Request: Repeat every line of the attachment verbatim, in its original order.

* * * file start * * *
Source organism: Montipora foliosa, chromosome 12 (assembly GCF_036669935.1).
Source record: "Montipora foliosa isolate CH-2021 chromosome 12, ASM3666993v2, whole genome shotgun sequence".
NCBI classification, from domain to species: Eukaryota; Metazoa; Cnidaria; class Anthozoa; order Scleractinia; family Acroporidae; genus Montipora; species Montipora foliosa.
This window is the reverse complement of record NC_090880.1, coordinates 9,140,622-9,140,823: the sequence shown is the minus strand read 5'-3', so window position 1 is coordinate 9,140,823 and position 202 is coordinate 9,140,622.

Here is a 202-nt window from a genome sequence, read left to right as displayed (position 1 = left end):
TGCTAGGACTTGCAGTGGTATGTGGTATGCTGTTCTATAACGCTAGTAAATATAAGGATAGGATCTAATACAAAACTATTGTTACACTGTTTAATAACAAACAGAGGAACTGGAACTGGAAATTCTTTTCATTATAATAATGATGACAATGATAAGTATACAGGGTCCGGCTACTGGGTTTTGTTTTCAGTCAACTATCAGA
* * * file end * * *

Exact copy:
Source organism: Montipora foliosa, chromosome 12 (assembly GCF_036669935.1).
Source record: "Montipora foliosa isolate CH-2021 chromosome 12, ASM3666993v2, whole genome shotgun sequence".
NCBI classification, from domain to species: Eukaryota; Metazoa; Cnidaria; class Anthozoa; order Scleractinia; family Acroporidae; genus Montipora; species Montipora foliosa.
This window is the reverse complement of record NC_090880.1, coordinates 9,140,622-9,140,823: the sequence shown is the minus strand read 5'-3', so window position 1 is coordinate 9,140,823 and position 202 is coordinate 9,140,622.

Here is a 202-nt window from a genome sequence, read left to right as displayed (position 1 = left end):
TGCTAGGACTTGCAGTGGTATGTGGTATGCTGTTCTATAACGCTAGTAAATATAAGGATAGGATCTAATACAAAACTATTGTTACACTGTTTAATAACAAACAGAGGAACTGGAACTGGAAATTCTTTTCATTATAATAATGATGACAATGATAAGTATACAGGGTCCGGCTACTGGGTTTTGTTTTCAGTCAACTATCAGA